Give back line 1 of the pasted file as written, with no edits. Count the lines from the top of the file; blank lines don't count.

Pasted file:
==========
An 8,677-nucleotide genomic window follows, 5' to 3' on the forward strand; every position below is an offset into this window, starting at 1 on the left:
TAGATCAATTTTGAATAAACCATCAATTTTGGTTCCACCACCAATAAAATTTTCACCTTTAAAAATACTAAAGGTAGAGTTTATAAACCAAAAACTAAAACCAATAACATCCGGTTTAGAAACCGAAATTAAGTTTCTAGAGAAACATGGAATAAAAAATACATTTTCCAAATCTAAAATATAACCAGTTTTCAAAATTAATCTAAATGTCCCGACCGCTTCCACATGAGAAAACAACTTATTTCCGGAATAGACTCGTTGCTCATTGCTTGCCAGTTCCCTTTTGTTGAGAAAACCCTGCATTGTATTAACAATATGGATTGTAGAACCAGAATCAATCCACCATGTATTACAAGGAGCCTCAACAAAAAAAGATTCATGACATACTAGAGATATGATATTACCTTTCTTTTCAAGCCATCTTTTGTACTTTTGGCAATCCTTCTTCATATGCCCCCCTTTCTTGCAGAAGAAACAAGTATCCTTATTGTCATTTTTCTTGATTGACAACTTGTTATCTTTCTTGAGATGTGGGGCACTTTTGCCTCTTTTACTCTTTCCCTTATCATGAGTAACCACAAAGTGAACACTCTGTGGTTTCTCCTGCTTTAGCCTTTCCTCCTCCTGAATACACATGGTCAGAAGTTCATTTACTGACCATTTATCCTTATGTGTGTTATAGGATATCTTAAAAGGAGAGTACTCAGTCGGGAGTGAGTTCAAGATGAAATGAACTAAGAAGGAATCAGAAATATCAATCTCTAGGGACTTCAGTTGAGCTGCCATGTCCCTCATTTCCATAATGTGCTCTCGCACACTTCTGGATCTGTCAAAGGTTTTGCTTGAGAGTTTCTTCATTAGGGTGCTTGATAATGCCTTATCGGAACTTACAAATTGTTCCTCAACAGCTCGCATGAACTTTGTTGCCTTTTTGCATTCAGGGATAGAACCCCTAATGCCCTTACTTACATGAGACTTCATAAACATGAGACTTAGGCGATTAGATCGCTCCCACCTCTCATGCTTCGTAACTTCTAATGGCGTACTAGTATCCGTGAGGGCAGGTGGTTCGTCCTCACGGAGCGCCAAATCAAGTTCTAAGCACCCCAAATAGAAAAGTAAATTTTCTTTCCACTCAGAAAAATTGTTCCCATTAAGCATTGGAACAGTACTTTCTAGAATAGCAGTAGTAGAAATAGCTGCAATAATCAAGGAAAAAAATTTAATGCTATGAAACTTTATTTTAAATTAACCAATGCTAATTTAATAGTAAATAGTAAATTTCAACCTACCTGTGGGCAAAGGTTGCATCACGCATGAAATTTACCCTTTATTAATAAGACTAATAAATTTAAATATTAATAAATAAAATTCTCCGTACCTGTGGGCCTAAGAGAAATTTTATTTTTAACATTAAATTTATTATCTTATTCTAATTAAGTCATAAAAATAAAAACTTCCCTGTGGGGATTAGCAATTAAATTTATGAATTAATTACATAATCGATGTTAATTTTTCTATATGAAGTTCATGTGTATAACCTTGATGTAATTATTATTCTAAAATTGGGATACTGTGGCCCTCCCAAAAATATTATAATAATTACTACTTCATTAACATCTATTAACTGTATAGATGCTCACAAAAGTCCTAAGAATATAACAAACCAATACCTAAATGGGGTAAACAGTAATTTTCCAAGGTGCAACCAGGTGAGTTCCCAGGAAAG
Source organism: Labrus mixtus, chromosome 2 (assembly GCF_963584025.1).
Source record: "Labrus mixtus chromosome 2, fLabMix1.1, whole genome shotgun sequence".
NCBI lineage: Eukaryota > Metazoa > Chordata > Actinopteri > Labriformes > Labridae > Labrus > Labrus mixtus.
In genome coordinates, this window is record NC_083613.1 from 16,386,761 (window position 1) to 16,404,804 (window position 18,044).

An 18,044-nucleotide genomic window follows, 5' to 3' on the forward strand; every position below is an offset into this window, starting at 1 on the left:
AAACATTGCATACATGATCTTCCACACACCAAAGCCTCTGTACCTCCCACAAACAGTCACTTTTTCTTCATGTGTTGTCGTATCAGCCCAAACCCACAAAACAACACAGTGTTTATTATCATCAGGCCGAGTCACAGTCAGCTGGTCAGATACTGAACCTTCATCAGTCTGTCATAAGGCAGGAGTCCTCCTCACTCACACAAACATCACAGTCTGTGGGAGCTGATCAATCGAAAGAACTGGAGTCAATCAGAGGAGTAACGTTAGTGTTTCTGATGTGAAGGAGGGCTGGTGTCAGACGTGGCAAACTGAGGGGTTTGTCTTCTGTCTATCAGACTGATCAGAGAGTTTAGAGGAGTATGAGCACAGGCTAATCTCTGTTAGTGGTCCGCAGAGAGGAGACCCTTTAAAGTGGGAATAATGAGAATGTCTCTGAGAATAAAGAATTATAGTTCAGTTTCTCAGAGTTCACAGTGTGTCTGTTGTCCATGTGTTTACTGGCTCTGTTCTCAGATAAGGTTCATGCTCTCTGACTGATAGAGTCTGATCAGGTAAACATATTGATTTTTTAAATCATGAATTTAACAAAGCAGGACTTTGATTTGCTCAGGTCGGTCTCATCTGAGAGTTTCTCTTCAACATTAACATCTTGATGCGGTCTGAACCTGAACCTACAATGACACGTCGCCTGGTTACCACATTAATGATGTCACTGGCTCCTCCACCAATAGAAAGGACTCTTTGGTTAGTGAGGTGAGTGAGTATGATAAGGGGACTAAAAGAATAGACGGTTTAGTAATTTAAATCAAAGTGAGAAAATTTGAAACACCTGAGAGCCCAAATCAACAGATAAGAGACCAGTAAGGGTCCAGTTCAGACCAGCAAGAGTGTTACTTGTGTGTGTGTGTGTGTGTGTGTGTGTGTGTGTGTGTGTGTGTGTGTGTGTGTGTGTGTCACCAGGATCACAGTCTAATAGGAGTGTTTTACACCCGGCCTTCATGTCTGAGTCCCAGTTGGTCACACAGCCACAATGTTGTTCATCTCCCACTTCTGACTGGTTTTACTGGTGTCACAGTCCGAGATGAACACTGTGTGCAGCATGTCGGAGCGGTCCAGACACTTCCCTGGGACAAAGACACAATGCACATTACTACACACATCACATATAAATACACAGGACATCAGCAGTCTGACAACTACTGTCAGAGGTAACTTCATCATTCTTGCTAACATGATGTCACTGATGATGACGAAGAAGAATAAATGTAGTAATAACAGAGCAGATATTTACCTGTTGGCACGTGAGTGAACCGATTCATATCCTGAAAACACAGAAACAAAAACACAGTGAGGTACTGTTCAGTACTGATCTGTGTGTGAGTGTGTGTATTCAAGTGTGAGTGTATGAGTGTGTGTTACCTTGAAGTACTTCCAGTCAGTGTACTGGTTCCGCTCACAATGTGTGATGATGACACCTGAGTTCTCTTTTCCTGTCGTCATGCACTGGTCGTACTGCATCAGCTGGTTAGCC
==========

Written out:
An 8,677-nucleotide genomic window follows, 5' to 3' on the forward strand; every position below is an offset into this window, starting at 1 on the left: